HRR 2020: Plus ça change

A sign that normally hangs from Henley Bridge during the Regatta. Sadly, this year there really are ‘no rowing craft’.

1 July 2020

By Tim Koch

Tim Koch marks the fact that today should have been the first day of Henley 2020.

A not unexpected press release was issued by Henley Royal Regatta on 24 March:

With much sadness and regret, the Committee of Management has unanimously agreed that the 2020 Regatta must be cancelled. We have also ruled out the possibility of staging the Regatta at a future stage this year.

All this adds to the feeling that the entire year has been cancelled. However, the Regatta has survived two World Wars and numerous economic depressions and it will survive this. Referring to the next regatta in 2021, Henley ended its announcement by saying:

The grass in the Enclosures will be as green as ever, the racing as excellent as ever and with your support, the event as strong as ever.

To paraphrase a quote commonly attributed to Gustav Mahler, ‘Tradition should be used, not to preserve the ashes, but to pass on the flame.’ This ‘transfer of fire’ is something that Henley Royal Regatta, in many ways the epitome of tradition, does very well. Henley manages to be both an Edwardian Garden Party and a relevant 21st century sporting event. Admittedly, in many of the 191 years since its inception, HRR has not always responded quickly or well to social, economic and sporting changes. Sometimes it was cussed for the sake of it, sometimes it yielded to conservative voices that had agendas other than sporting ones. Things began to change during the years that Peter Coni was Chairman and today the thriving event is run by young(ish) and innovative men and women who recognise that the only way for an institution such as Henley to appear to be unchanging is to constantly evolve. Were proof needed of this, the following pictures show that the more that Henley Royal Regatta changes, the more it stays the same.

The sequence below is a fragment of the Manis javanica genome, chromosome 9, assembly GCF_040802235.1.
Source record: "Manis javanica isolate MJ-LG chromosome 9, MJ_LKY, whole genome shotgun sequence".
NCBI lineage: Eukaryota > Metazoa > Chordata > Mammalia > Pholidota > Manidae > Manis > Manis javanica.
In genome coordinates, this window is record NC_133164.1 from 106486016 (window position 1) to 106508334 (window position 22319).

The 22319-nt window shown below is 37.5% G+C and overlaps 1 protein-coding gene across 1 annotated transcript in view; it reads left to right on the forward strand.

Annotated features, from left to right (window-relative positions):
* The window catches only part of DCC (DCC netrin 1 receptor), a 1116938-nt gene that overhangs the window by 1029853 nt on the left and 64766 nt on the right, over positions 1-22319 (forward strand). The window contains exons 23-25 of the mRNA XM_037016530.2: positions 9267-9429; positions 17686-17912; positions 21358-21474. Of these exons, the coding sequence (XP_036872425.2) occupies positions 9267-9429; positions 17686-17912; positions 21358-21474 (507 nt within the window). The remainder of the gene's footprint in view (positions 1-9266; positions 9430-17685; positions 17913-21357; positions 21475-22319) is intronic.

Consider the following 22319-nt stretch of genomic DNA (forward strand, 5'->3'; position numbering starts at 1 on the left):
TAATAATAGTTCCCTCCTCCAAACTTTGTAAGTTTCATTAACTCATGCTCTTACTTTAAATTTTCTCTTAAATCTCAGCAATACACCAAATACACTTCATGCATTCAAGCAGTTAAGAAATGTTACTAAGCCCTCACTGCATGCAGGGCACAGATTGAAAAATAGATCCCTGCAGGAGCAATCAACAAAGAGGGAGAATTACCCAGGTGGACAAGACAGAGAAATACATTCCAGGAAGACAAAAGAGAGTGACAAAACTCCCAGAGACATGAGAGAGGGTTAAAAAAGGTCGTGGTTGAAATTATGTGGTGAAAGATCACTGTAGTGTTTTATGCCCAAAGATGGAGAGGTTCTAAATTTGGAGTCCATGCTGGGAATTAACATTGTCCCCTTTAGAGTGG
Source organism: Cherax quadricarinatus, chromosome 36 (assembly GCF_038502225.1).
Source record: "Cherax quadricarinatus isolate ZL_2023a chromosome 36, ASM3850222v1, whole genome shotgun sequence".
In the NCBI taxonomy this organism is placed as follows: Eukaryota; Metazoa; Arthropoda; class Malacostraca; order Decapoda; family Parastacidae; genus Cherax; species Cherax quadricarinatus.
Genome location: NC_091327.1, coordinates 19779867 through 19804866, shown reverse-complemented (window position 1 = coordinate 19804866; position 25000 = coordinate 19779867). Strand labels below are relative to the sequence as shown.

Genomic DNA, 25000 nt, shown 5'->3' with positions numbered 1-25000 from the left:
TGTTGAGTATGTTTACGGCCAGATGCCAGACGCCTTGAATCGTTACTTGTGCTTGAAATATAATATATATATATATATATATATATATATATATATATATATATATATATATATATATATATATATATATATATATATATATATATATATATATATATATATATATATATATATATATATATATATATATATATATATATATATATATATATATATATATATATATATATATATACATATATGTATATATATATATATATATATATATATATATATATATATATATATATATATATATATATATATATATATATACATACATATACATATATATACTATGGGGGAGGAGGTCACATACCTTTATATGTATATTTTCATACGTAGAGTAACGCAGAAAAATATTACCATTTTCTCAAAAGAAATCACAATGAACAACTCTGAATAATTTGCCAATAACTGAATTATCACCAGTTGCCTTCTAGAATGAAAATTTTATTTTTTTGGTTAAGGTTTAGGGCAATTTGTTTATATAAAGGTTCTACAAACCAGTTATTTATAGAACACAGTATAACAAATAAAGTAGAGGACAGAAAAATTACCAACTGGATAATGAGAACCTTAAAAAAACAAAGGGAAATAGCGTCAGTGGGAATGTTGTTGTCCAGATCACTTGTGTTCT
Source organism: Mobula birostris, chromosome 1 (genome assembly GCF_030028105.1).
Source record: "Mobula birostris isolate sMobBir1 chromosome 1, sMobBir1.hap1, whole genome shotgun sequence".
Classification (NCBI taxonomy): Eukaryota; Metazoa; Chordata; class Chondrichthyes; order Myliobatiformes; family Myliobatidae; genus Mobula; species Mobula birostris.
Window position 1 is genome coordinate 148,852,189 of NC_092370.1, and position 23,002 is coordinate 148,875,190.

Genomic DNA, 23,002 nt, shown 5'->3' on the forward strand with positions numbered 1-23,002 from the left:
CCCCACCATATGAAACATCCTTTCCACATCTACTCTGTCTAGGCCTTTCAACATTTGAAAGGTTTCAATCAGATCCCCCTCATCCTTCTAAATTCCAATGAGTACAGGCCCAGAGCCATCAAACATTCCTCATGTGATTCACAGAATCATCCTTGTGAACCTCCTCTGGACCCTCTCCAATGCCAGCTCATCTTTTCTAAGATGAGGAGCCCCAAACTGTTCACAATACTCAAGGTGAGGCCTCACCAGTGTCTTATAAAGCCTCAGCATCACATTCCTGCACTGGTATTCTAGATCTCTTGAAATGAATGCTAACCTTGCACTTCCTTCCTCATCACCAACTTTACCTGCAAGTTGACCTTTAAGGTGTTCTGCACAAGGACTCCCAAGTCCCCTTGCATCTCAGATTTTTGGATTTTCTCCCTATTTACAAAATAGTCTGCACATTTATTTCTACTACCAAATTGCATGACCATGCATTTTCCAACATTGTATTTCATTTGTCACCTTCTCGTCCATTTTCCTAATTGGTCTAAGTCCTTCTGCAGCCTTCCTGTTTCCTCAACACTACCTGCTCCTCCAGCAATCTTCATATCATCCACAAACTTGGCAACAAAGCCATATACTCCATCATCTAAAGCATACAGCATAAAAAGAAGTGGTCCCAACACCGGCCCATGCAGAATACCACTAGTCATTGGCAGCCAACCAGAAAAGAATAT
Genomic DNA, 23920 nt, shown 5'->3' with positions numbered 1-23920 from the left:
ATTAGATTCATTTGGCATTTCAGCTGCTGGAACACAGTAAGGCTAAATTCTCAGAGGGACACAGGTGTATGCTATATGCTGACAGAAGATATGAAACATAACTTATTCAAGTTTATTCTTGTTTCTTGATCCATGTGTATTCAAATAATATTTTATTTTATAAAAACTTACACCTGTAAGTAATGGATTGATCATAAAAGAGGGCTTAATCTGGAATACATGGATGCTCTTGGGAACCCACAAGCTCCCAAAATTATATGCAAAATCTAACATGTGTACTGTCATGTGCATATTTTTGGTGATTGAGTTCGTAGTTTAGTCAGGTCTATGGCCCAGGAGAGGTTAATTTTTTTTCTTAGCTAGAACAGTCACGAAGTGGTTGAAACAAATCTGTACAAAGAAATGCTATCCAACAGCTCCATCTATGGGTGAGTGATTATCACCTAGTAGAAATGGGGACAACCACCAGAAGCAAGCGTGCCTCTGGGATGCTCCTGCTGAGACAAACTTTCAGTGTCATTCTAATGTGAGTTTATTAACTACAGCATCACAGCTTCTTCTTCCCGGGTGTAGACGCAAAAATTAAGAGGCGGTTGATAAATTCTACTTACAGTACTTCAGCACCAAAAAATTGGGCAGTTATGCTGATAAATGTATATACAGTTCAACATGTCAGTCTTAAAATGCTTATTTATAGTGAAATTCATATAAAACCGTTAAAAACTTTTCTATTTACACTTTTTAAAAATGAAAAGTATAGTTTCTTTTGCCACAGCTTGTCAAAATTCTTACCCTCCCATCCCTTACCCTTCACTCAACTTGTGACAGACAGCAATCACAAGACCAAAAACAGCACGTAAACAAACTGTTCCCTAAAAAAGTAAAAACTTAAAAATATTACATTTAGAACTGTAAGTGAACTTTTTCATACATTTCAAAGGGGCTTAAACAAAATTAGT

Below Henley Bridge

2015
1844

Checking the boat

2019
1930

Going afloat

2019, Lawrenceville School, New Jersey, USA, were competitors in the Princess Elizabeth.
1932

Visitors from Connecticut

Yale University, contestants in the Temple in 2018, pass the former Hobbs’ Boathouse and the former White Hart Hotel.
Kent School, winners of the Thames Cup in 1933, pass Hobbs’ and the White Hart.

Young Ladies

2017, Oxford Brookes.
1914

Signs of the times

2017
1850

Swan upping

The ‘Geese Police’ from the charity ‘Swan Lifeline’, 2012.
c.1910

Style

2016
1936

Picnicking 1

In a car park, 2018.
In a carriage park, c.1911.

Picnicking 2

On the river, 2013.
On the river, 1920s.

Police presence

2017
1919

On the start

2017 – Staines and Thames.
1893 – Thames and Trinity Hall.

Last few strokes

2019, Monmouth School and Kent School in the Princess Elizabeth.
1934, Trinity College, Dublin, and Jesus College, Cambridge, in the Ladies’ Plate.

Celebrating a good year

2018: Oxford Brookes proves both crews for the final of the Ladies.
1953: The RAF wins both the Wyfolds and the Thames.

Going for silver

2015: Western Rowing Club, Canada, collect the Remenham Challenge Cup.
From a time when ladies could give – but not receive – Henley silverware.

2 comments

  1. The heavy security detail protecting the silverware in the cabinet is 1919. The trophy top centre is the King’s Cup.

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